- The New York City Council approved a bill requiring the city's Department of Transportation (NYCDOT) to create a checklist of safety-enhancing street design elements that must be considered when undertaking major transportation projects.
- NYCDOT would be required to complete the 10-item checklist for every project to show which design elements had been applied, and to explain why certain elements had not been applied. Elements include ADA accessibility, protected bike lanes, dedicated bus lanes, loading and unloading zones, pedestrian crossings and signal timings. The department would have to post the completed checklist publicly on its website before beginning the project.
- Last week, Council Speaker Corey Johnson introduced complementary legislation that would require NYCDOT to create and implement a master plan for the design and use of streets, sidewalks and pedestrian spaces every five years. NYCDOT would be required to prioritize pedestrians, bikes, mass transit and reducing traffic congestion and emissions, in addition to improving access to infrastructure for people with reduced mobility, hearing and visual capabilities. The first master plan would be due Oct. 1 and must include a strategy for installing at least 150 miles of protected bus lanes and 250 miles of protected bike lanes during the five-year period.
The safety legislation that passed was introduced last year but reportedly stalled because members of Mayor Bill de Blasio's administration opposed it. They made arguments that the city already includes safety in its designs and that the reporting requirements would cost the city additional time and money. This raises the question of whether de Blasio will sign the legislation into law. He still is expected to sign it considering his office changed course and voiced support in recent days and there was overwhelming city council support — 45 of the 47 voting members approved of the measure.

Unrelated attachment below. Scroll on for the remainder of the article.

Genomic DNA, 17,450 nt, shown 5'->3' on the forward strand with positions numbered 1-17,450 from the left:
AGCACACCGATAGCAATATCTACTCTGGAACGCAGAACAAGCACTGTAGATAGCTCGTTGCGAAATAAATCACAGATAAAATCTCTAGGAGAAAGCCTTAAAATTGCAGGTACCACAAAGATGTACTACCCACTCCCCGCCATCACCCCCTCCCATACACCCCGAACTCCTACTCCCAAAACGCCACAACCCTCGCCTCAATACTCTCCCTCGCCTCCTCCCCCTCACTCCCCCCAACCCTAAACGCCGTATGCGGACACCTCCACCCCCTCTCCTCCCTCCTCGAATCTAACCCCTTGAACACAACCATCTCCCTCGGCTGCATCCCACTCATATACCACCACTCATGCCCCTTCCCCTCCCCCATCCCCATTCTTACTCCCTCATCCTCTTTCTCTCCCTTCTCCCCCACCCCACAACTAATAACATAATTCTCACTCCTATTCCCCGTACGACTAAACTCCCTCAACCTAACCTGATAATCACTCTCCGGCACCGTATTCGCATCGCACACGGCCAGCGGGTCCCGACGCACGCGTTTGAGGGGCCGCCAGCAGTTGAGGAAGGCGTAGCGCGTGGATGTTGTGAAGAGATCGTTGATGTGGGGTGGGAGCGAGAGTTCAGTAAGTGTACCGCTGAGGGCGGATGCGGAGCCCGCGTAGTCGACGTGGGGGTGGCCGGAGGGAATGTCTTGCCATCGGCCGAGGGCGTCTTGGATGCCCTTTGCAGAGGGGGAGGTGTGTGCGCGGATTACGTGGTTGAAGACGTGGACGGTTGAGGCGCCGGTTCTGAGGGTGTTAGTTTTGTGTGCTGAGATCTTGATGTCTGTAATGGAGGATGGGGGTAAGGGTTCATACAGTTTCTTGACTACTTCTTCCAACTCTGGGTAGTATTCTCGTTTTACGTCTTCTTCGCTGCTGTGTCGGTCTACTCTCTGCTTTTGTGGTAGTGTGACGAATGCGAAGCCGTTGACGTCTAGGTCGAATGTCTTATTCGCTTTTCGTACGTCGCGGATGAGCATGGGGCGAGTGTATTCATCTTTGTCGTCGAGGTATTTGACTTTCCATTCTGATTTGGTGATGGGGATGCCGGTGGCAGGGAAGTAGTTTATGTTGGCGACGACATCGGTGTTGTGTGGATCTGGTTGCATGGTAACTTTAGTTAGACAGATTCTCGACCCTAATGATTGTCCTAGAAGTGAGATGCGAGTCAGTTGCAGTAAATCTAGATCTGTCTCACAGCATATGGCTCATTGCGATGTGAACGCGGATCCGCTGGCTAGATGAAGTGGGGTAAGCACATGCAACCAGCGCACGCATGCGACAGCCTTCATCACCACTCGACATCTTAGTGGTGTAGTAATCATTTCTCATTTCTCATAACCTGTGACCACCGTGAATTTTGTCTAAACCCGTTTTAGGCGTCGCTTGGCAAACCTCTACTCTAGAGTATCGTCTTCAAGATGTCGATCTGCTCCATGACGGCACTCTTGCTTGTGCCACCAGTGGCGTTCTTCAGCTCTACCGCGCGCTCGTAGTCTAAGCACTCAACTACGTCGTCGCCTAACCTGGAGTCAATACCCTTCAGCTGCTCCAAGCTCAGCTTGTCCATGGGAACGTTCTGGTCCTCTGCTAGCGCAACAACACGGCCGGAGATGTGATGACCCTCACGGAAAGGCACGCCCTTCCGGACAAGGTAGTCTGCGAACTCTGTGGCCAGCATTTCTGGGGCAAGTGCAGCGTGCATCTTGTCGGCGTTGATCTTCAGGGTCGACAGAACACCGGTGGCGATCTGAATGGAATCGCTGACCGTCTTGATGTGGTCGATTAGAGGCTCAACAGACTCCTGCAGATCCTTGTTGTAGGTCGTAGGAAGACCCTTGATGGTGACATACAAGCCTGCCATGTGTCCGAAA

Council members says the legislation was designed to support New York's Vision Zero initiative to reduce traffic injuries and deaths. The city's Vision Zero website notes five consecutive years of declining traffic deaths as of last year. However, 69 traffic deaths occurred in New York during the first several months of this year, a 31% increase from 2018, according to police data; NYCDOT indicates a smaller, 10% increase, reports amNewYork. The increase prompted safety advocates, including Transportation Alternatives, to call for action. Transportation Alternatives supports the safety legislation the city council passed last week and urged de Blasio to quickly sign it into law.
Both the passed legislation and the proposed measure would boost NYCDOT accountability on street safety. The measures also would prioritize pedestrians and bicyclists while aiming to reduce traffic congestion and vehicle emissions. The legislation complements other such mobility and safety strategies including an action plan to increase bus speeds 25% by next year, identifying pedestrian priority spaces in Lower Manhattan, transitioning more businesses to off-hours deliveries and implementing a congestion pricing plan.